(1) Scamalytics - IP fraud risk lookup tool: It is known for maintaining the largest shared anti-fraud database, mainly dedicated to the online dating industry. It computes the fraud score for all known IPs, and publishes the top 100 IPs each month, and their fraud scores. Our dataset includes top 102 IP addresses for March 2020 and April 2020.
(2) F5 Labs: It maintains the list of the top 50 malicious autonomous systems and attacker IPs, which are associated with 14 million different attacks across the globe. Majority of these are Web application attacks. Organizations and attacker IPs are ranked by the number of attacks generated. It also lists the top 50 malicious IP addresses that generated the maximum number of attacks. This dataset is spread over 90-day period from Aug 2019 to Oct 2019.
(3) BLAG: It produces a publicly available master blocklist, obtained by aggregating content from 157 publicly available, popular blocklists. A new master list is published whenever any of the blocklists updates its contents. We use the data for the entire 2018 and 2019, separated into two datasets: 0.5 billion IP addresses in 2018, and 5 billion IP addresses for 2019 and the first one month of 2020.
(4) Google Safe Browsing: It examines billions of URLs per day looking for unsafe websites, and publishes their list. We collected this list from May 8, 2020 to May 16, 2020 and used the DNS to map it into 7,886 IP addresses.
(5) COVID-19 phishing URL's list from maltiverse.com: It contains 239 phishing URLs related to COVID-19 content, from March 13, 2020 to May 16, 2020.
(6) COVID-19 malicious hostnames/URL's List from maltiverse.com: It contains 9,874 malicious hostnames/URLs that contain the word "COVID-19"/"corona" and are known to generate different types of unwanted traffic, from January 2020 to May 2020.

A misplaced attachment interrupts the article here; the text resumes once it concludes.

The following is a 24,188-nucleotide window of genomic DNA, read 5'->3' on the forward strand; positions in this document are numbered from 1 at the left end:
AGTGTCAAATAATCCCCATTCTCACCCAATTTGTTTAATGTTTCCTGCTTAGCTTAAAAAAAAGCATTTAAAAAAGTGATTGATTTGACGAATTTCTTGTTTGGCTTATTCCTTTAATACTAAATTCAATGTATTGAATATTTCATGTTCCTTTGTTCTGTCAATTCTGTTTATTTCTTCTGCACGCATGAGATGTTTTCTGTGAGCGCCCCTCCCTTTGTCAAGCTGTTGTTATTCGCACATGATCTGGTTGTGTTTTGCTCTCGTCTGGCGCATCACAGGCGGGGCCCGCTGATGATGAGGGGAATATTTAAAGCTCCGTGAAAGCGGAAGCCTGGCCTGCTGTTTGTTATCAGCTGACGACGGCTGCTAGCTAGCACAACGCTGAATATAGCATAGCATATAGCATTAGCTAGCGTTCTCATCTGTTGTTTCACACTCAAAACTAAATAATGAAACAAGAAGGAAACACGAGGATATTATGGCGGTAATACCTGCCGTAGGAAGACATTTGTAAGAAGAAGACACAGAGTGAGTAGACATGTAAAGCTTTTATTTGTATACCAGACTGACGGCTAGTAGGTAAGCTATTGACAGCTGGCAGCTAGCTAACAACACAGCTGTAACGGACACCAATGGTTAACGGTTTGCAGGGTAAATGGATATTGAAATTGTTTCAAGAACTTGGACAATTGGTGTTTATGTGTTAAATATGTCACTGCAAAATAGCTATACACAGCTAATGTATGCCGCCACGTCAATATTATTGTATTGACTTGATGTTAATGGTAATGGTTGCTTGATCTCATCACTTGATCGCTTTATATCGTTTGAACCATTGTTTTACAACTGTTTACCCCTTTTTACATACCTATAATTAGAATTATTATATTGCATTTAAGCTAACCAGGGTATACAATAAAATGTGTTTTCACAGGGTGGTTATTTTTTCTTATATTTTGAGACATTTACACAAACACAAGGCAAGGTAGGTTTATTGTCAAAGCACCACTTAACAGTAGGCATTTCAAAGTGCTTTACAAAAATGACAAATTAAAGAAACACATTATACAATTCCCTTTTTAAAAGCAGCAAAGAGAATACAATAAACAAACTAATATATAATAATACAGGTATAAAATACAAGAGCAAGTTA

(7) Openphish: It maintains the list of autonomous systems associated with phishing. We collect 54 snapshots, from May 15, 2020 to May 22, 2020, each containing top 10 ASNs associated with phishing.
(8) Cybercrime Tracker: It maintains a public list of IP addresses that are known to spread malware at. We use data from January 1st, 2019 to May 12th, 2020, which comprised 3,471 IP addresses that spread malwares. This dataset overlaps with the BLAG dataset.
(9) udger.com: It maintains a list of known user agent strings, and also maintains a list of source IPs of known attacks, which is updated every half an hour. We collected a total of 101 snapshots from this list including a total of 3,030 IP addresses, on April 13, 2020, and also from May 4, 2020 to May 20, 2020. Attacks include installations of vulnerable versions of popular web applications, brute-force login attempts, and floods.
(10) BGP Ranking: It provides a ranking model to rank the ASNs from the most malicious ASN to the least malicious ASN using data from compromised systems and other publicly available blocklists. We collected the snapshot of Top 100 most malicious ASNs on August 21st, 2020.